The death of the North Korean leader should not have been a surprise. Kim's illness in 2008, probably a stroke, which took him out of the public eye for several months, left him a shadow of his former self.
The moves last year to bring forward his third son, the European-educated Kim Jong-un, as his successor pointed to concern about the future, but there seemed no sense of urgency. And yet, when the news came, there was a sense of shock. Asian stock markets fell: not a reflection of North Korea's financial importance but of the fear of the security threat that it is thought to pose to the region. South Korea put its military on alert and President Obama set out to reassure South Korea that the United States will continue to provide protection.
Salacious stories swirled around Kim Jong-il, yet those who met him found, in former US Secretary of State Madeleine Albright's words, "a man with whom one can do business".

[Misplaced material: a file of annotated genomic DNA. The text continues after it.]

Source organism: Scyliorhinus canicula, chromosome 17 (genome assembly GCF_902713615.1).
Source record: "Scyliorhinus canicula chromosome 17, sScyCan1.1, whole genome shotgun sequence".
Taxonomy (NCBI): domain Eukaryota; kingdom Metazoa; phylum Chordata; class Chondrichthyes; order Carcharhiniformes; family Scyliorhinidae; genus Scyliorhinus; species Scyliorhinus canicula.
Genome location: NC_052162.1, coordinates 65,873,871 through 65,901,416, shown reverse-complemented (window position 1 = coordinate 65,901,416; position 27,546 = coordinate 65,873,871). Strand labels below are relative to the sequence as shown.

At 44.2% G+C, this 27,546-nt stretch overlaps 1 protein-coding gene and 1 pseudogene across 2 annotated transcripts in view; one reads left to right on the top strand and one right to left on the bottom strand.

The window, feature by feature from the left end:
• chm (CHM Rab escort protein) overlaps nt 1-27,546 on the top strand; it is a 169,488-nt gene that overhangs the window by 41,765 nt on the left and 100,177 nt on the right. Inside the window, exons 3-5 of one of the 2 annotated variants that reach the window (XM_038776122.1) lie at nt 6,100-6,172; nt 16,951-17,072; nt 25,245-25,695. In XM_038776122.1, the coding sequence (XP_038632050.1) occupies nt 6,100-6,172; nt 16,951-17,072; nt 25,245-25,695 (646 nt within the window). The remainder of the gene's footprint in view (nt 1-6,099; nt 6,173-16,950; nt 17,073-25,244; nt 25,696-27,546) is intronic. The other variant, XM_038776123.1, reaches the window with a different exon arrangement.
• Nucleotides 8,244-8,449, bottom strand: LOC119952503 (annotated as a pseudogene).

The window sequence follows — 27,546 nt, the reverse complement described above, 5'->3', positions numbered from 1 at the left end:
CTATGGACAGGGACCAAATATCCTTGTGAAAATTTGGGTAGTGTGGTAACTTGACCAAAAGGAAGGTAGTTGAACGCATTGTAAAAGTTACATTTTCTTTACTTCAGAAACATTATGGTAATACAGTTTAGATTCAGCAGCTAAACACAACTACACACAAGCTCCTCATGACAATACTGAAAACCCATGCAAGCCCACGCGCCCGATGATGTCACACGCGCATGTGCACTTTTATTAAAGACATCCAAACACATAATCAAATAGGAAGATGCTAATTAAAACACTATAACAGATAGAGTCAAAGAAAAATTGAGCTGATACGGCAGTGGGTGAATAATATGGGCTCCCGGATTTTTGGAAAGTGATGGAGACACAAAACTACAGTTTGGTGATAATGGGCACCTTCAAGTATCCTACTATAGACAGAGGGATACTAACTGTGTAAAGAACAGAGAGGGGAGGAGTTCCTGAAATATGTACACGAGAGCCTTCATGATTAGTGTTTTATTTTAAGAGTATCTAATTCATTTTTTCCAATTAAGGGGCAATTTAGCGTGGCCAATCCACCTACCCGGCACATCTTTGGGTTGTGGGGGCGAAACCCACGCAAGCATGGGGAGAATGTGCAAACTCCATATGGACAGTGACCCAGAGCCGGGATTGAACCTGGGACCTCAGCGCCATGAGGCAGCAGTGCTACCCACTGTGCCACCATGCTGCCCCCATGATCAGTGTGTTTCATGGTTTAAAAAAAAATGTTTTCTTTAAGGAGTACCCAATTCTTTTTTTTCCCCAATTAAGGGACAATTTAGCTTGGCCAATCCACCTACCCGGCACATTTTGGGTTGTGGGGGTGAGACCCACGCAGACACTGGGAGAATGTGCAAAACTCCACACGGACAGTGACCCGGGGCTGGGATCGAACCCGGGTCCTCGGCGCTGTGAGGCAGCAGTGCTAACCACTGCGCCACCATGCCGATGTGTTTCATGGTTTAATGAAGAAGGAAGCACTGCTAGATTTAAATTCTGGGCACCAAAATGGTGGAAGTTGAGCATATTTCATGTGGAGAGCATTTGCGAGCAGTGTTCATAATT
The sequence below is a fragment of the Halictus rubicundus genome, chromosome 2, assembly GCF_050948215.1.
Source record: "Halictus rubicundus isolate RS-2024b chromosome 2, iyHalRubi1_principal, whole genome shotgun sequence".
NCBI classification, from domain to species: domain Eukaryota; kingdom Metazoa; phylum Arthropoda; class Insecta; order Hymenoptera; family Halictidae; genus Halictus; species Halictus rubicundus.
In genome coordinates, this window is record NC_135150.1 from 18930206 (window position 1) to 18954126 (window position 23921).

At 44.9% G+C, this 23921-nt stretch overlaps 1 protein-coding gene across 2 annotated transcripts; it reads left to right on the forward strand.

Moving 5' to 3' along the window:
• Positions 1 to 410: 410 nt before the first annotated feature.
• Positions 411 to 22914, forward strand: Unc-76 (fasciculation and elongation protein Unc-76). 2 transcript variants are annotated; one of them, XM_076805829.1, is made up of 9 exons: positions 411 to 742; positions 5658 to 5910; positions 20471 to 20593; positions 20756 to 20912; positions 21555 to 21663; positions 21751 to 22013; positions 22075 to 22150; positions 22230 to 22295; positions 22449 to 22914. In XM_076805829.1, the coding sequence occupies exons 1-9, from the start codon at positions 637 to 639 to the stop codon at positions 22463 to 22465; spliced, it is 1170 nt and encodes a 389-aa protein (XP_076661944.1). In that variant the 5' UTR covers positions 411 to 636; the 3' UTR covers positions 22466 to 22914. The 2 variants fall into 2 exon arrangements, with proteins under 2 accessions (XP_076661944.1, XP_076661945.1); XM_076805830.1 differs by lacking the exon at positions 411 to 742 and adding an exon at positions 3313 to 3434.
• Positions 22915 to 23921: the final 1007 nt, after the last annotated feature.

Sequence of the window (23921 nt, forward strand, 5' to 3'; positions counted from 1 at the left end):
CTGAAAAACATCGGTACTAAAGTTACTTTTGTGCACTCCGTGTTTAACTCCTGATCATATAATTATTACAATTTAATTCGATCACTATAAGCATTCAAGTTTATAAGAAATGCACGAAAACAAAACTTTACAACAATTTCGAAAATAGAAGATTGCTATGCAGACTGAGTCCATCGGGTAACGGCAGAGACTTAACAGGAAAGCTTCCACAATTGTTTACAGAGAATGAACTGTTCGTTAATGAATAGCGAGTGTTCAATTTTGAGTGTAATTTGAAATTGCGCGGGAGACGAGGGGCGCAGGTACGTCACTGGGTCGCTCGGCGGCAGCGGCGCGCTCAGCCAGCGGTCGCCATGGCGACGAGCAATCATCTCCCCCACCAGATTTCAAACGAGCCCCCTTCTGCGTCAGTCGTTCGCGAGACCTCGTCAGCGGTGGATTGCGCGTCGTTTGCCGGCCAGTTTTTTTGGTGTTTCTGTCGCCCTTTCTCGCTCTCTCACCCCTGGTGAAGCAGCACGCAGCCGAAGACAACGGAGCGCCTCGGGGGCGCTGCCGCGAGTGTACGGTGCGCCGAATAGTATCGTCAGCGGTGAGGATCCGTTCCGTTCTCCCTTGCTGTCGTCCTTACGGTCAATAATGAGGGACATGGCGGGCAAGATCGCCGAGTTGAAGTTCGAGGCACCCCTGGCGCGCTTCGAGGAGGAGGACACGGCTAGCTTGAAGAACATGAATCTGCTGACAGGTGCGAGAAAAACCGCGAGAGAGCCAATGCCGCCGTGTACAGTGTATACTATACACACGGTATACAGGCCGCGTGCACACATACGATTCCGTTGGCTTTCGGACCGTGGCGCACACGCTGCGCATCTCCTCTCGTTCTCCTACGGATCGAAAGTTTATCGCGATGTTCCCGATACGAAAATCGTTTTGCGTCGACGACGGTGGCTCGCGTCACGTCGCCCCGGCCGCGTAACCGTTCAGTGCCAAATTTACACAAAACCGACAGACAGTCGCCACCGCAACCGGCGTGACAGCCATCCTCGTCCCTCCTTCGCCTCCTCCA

What little we know about Kim Jong-un largely derives from the memoirs of his father's sushi chef. Given his age and his lack of experience, he seems unlikely to be able to impose his views, whatever they are, on those around him. And the instinct in the short term will be to continue things as before. For Kim Jong-un to do anything else would be to leave himself open to the charge that he was betraying his legacy.
Sudden changes might cause dissent within the leadership, and the leadership knows that dissent leads to problems. Ordinary North Koreans may know little about the Middle East but the élite do, and will do all they can to make sure there is no North Korean spring.
World leaders have said Kim's death provides an opportunity for change, but they have hardly got off on the right track. Few have offered condolences. Others have concentrated on the problems and the dangers.
Jim Hoare was British chargé d'affaires in North Korea in 2001-02. He now writes about Korea, and teaches at the School of Oriental and African StudiesReuse content